Eye For Film >> Movies >> Death On The Streets (2020) Film Review
Death On The Streets
Reviewed by: Amber Wilkinson
A modern tragedy of male pride plays out in this low-key character study from Johan Carlsen (co-written with Micah Magee), which charts the microsteps to isolation of its central character Kurt (Zack Mulligan) - a Midwest family man whose inability to swallow his ego sees him slip from the moorings of his life.
Kurt is a willing labourer, happy to turn his hand to farm jobs big or small. While that counts for a lot in a place like this, where being a hard worker is something that is viewed with respect, the ingrained cultural importance of being able to graft for your family proves to be a double-edged sword as work starts to dry up. Helping hands are extended but Kurt just can't seem to find it in himself to take any of them because it somehow conflicts with his need to be the breadwinner.
Respect - or the lack of it - lies at the core of much of the action here and is also shown to be found in unexpected places as Kurt takes decisions that just make matters worse but that breathe life into the back section of the film. The fabric of community in the Midwest is keenly observed, with its God-fearing backbone and wide open landscape, where farm machinery and birdsong are the chief breakers of silence but Carlsen's early determination to keep things naturalistic and low-key means parts of the narrative feel underpowered as a result.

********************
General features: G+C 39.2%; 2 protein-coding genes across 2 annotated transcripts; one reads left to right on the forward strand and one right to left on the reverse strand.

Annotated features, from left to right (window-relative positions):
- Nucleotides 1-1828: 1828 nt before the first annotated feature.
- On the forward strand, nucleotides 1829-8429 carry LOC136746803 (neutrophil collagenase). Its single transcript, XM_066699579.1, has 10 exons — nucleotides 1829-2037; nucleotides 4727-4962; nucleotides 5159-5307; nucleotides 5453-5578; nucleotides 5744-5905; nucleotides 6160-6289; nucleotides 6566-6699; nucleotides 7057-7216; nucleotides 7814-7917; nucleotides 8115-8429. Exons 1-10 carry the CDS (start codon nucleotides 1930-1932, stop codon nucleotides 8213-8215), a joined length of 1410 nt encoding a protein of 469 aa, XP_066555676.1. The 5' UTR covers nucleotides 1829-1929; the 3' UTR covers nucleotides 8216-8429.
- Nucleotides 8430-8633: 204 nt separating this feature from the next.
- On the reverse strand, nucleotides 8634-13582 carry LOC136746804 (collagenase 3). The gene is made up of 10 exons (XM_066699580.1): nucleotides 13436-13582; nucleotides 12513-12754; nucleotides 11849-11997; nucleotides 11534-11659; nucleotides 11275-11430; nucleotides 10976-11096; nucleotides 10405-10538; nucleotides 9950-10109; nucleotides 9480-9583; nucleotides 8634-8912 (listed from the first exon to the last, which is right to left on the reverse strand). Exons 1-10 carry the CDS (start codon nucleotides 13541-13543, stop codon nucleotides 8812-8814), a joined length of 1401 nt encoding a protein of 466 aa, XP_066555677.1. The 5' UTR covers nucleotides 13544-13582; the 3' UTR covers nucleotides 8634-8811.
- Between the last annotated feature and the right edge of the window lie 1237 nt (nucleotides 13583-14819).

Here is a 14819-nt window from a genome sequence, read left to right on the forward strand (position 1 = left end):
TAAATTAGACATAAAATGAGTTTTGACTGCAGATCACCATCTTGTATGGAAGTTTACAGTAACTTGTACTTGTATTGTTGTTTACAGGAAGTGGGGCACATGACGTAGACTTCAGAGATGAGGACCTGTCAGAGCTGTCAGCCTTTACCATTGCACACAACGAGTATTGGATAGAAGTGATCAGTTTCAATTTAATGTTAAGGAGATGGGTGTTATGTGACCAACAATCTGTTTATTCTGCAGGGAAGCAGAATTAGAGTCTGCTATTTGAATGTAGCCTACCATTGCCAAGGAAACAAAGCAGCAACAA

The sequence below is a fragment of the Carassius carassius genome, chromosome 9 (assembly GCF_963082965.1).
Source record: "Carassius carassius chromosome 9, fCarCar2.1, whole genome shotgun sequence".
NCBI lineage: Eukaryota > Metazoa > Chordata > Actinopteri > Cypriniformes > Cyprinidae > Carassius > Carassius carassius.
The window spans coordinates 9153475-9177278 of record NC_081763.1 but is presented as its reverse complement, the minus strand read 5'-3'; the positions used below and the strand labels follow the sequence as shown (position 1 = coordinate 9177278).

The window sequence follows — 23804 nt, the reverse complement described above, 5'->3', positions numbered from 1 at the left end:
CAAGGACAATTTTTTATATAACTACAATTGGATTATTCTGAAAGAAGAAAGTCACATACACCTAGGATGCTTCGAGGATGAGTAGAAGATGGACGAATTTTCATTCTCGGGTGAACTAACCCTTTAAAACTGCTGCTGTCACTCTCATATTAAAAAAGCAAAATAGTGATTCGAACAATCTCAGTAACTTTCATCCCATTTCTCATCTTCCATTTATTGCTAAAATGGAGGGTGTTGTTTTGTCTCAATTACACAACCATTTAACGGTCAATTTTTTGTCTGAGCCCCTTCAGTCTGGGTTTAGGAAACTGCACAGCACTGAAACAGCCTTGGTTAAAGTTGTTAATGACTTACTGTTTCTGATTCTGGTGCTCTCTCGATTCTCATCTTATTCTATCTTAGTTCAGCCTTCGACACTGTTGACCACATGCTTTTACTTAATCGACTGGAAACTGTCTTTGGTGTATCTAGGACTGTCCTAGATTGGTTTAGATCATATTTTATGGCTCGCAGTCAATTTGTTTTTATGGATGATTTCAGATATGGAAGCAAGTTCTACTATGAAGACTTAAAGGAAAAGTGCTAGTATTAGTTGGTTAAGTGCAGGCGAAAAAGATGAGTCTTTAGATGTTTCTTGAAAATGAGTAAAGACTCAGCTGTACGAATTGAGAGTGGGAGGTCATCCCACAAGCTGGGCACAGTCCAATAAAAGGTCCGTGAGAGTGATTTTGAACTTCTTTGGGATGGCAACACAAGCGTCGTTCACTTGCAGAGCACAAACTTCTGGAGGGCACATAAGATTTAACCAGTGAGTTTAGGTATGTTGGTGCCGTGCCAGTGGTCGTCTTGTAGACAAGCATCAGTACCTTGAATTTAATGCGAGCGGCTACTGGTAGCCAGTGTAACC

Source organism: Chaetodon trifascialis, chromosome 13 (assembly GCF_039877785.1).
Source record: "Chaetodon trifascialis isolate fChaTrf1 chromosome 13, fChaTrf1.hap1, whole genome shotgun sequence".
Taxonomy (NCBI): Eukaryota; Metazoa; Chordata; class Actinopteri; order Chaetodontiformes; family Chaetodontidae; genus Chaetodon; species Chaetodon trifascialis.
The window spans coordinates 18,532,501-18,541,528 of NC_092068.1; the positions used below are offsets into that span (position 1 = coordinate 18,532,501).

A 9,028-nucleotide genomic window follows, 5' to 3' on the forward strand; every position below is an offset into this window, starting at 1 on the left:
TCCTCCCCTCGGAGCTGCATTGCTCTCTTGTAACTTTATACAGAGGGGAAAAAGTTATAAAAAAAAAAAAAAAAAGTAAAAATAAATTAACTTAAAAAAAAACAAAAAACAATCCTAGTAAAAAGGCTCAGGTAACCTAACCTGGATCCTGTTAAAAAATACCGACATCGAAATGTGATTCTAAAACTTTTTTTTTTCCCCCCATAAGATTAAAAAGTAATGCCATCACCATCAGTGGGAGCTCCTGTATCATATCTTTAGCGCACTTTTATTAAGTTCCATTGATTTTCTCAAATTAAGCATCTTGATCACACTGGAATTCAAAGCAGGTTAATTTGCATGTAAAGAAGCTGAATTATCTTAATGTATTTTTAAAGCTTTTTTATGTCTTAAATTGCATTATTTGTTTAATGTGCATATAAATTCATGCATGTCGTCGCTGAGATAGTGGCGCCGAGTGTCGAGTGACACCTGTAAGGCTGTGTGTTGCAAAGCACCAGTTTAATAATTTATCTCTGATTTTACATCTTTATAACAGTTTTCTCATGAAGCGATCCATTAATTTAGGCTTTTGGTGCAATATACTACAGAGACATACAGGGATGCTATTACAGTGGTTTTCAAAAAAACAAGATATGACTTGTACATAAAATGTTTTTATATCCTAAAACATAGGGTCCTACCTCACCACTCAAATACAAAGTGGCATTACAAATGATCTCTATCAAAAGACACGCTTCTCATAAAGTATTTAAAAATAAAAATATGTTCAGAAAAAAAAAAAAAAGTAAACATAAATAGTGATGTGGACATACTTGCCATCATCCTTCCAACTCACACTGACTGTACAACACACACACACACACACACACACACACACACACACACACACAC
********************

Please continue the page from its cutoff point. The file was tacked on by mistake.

The acting, too, is on the patchy side. Mulligan may seem familiar to viewers, after being one of the subjects of skateboard documentary Minding The Gap back in 2018, and he does a solid job here, although Carlsen is asking for a lot of between the lines work for an actor this early in his career. His exchanges with others, however, feel on the forced side - the dialogue has a stilted feel stemming not from Kurt's emotions or even from the non-professional cast (though that doesn't help) but from the fact it all too often seems to have been slotted in to bulk up the film rather than to drive forward his character's experience.
Fewer characters given more room to breathe, a smattering of professional actors and some more in depth dialogue might have worked better in a film that could use a bit more fire in its belly in general, although Carlsen definitely has a good eye for visuals and midwestern ephemera, making the segments of the film without dialogue some of its strongest.Reviewed on: 08 Jun 2021